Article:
Rossi’s photographs feel fresh and unencumbered, as if they embody the splendid energy of the natural world. How can this be? My speculation yields the following: First, Rossi truly loves the plants, the frost, the creatures, the moon and all the other beings that Mother Nature made. Her love resonates in the work (just as the energy brought to any task, permeates its result); Second, Rossi treasures the humble space between her subjects and herself, dispelling the hierarchy placing humans above other sentient beings. So too energy of reciprocity is present; and third, Rossi’s respect for reciprocity brings awareness and compassion for all beings, which is heightened consciousness. She sees through this consciousness.

Vedic science teaches that separation can be removed by double-arrowed attention—a phenomenon wherein the watcher sees outside and inside, simultaneously. One arrow goes to the object, one arrow into the heart. And as the watcher watches the watcher; the watcher AND the space between the watcher and object disappears, so that the two are together in the consciousness of one.  It is easy to see the outside object and forget oneself. And it is easy to see inside and forget the outside. To live in a state of remembering both is not easy. It is neither market nor monastery. It is a witnessing that sees divine consciousness in all things.  I believe that this witnessing is inherent to Rossi’s seeing practice.

Rossi believes that to heal the world we must heal our relationship with nature. The impetus to love the planet Earth is encoded deep within. If the codes have been switched off, it’s a matter of switching them back on. If this seems daunting, consider this: several years ago, a 2000-year-old lotus seed was excavated from an archeological site in China. The seed was given proper nourishment. It germinated and grew into a lotus plant.

It is useful to remember that the landscape is a mirror of human consciousness. Its degradation reflects the misapprehension of the human mind; flagging an opportunity to remember and activate a new relationship. Linda Rossi never forgot—never switched off the codes within her. But for those suffering with amnesia, there are many ways to remember. Slowing down, spending time in nature and meditating on images created by ecologically-tuned artists—are some things that can bring healing.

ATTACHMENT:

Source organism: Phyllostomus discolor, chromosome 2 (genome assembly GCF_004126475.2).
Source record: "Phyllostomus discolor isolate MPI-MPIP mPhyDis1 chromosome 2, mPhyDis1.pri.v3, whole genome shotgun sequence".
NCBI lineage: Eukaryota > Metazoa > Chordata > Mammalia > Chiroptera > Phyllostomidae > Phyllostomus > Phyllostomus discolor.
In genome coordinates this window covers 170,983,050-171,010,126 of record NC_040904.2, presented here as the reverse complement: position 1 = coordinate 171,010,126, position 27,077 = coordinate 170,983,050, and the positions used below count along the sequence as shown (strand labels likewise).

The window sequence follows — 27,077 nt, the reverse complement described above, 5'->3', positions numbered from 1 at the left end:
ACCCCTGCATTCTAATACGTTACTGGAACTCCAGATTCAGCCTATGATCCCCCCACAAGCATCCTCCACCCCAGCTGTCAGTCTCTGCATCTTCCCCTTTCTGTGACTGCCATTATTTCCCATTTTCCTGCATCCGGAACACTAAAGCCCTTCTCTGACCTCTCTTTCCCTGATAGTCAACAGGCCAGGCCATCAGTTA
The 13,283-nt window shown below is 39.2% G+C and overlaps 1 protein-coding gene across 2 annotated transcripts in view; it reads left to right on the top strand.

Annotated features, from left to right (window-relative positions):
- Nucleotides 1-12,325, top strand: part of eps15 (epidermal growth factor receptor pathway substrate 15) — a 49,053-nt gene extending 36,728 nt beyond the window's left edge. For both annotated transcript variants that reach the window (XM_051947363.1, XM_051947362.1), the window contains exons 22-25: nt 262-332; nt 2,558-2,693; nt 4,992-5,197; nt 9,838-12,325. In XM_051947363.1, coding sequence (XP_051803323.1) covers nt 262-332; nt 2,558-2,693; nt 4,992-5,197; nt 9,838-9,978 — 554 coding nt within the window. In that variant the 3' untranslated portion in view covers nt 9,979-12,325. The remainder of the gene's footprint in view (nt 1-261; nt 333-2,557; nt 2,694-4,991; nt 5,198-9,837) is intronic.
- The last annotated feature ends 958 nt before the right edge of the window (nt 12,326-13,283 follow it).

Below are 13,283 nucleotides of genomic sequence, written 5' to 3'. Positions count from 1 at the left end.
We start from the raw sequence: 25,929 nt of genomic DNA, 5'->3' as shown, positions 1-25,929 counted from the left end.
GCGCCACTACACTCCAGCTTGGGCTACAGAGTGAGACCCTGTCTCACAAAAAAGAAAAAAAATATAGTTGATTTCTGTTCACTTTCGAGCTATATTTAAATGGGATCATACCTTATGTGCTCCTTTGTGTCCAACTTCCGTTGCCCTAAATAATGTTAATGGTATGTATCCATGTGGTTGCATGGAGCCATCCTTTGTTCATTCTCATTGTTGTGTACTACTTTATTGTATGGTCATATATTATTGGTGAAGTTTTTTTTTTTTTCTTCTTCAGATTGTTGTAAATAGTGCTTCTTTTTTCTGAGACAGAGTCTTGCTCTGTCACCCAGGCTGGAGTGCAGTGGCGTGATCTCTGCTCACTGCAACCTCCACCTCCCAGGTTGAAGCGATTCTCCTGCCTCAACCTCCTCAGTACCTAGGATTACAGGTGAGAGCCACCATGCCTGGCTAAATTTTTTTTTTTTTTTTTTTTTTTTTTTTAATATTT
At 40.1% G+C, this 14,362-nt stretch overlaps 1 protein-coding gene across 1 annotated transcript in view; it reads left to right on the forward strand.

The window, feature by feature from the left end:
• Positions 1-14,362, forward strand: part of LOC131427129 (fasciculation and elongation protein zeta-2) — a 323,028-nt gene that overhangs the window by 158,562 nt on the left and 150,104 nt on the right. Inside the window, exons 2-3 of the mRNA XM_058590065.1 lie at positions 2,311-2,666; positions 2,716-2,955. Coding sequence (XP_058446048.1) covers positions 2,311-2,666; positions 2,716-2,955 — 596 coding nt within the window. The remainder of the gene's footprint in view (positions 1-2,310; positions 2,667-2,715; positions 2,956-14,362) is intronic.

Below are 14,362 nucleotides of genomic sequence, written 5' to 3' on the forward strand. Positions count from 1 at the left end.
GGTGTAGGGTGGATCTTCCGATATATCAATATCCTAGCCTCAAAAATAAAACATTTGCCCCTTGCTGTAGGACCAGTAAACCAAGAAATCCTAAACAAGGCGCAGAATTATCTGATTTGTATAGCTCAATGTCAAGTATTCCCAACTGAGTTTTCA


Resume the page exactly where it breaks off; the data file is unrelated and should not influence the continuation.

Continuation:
A beautiful world awaits our recognition—our double arrowed attention—so that we can take heart and activate our stewardship of the planet that is our one and only home. An ancient poetic text from the Mundaka Upanishad offers this instruction:

Two birds perch in the selfsame tree. One bird eats the sweet and bitter fruit. The other bird watches.

  ——Cynde Randall, March 2018, Maiden Rock, Wisconsin

This essay accompanies Swan Vision Gallery’s second exhibition of contemporary art: “Photosynthesis in Maiden Rock”, on view Friday through Sunday, noon-5:00 from June 23 – July 28, 2018.  Swan Vision presents focused exhibitions of contemporary art, curated by Cynde Randall, to reveal the living artists’ take on transformative practice, interbeing and alignment with the planet Earth. The gallery is made possible by a collaboration with Santosha Center in Maiden Rock, Wisconsin. For more information contact Cynde Randall at cynderandall@centurytel.net or 612-2509222 or visit Swan Vision on Facebook.

About the artist: Linda Rossi teaches analog and digital photography courses at Carlton College. Her work is primarily in large-scale photo installation including video and sculpture to illuminate both historical and current issues. The excellence of Rossi’s work has been acknowledged through numerous grants including those from the McKnight and Jerome Foundations; and the Minnesota State Arts Board. Rossi has exhibited her work regionally, nationally and internationally, including exhibitions at the Russian Museum in St Petersburg, Russia and the Tehran Museum of Contemporary Art, in Iran. Her work is held in the permanent collection of the Minneapolis Institute of Art.  

Linda Rossi is a recipient of an Artist Initiative grant from the Minnesota State Arts Board. This activity is made possible by the voters of Minnesota, through a grant from the Minnesota State Arts Board, thanks to a legislature appropriation from the arts and cultural heritage fund.